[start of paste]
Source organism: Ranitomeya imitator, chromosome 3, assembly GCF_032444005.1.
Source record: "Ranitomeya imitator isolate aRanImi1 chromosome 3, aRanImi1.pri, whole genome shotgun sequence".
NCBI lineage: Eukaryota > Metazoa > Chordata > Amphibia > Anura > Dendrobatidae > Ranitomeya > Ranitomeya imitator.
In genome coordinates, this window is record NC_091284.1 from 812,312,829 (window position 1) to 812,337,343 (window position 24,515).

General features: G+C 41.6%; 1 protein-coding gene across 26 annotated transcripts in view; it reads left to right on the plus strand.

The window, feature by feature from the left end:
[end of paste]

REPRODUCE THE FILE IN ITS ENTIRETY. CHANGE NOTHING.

Source organism: Ranitomeya imitator, chromosome 3, assembly GCF_032444005.1.
Source record: "Ranitomeya imitator isolate aRanImi1 chromosome 3, aRanImi1.pri, whole genome shotgun sequence".
NCBI lineage: Eukaryota > Metazoa > Chordata > Amphibia > Anura > Dendrobatidae > Ranitomeya > Ranitomeya imitator.
In genome coordinates, this window is record NC_091284.1 from 812,312,829 (window position 1) to 812,337,343 (window position 24,515).

General features: G+C 41.6%; 1 protein-coding gene across 26 annotated transcripts in view; it reads left to right on the plus strand.

The window, feature by feature from the left end: